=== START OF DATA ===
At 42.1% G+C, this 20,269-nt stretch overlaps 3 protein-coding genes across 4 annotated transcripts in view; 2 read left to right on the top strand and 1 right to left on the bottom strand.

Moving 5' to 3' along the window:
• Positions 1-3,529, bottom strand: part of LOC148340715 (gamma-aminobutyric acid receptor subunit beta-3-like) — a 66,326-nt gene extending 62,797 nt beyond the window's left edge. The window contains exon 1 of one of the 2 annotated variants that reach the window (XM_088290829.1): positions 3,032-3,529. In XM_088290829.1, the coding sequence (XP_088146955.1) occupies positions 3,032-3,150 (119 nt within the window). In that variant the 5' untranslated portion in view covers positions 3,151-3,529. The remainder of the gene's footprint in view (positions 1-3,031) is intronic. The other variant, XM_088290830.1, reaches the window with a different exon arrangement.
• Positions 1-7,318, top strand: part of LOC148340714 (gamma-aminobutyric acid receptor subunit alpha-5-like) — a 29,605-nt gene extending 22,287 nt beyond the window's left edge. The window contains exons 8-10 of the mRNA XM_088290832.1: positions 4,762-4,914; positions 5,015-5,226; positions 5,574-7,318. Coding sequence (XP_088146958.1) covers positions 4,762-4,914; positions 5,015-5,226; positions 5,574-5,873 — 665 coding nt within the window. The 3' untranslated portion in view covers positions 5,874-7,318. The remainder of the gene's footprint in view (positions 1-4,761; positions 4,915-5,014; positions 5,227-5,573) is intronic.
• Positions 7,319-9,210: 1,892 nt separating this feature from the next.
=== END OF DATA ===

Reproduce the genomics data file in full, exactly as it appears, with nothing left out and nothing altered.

At 42.1% G+C, this 20,269-nt stretch overlaps 3 protein-coding genes across 4 annotated transcripts in view; 2 read left to right on the top strand and 1 right to left on the bottom strand.

Moving 5' to 3' along the window:
• Positions 1-3,529, bottom strand: part of LOC148340715 (gamma-aminobutyric acid receptor subunit beta-3-like) — a 66,326-nt gene extending 62,797 nt beyond the window's left edge. The window contains exon 1 of one of the 2 annotated variants that reach the window (XM_088290829.1): positions 3,032-3,529. In XM_088290829.1, the coding sequence (XP_088146955.1) occupies positions 3,032-3,150 (119 nt within the window). In that variant the 5' untranslated portion in view covers positions 3,151-3,529. The remainder of the gene's footprint in view (positions 1-3,031) is intronic. The other variant, XM_088290830.1, reaches the window with a different exon arrangement.
• Positions 1-7,318, top strand: part of LOC148340714 (gamma-aminobutyric acid receptor subunit alpha-5-like) — a 29,605-nt gene extending 22,287 nt beyond the window's left edge. The window contains exons 8-10 of the mRNA XM_088290832.1: positions 4,762-4,914; positions 5,015-5,226; positions 5,574-7,318. Coding sequence (XP_088146958.1) covers positions 4,762-4,914; positions 5,015-5,226; positions 5,574-5,873 — 665 coding nt within the window. The 3' untranslated portion in view covers positions 5,874-7,318. The remainder of the gene's footprint in view (positions 1-4,761; positions 4,915-5,014; positions 5,227-5,573) is intronic.
• Positions 7,319-9,210: 1,892 nt separating this feature from the next.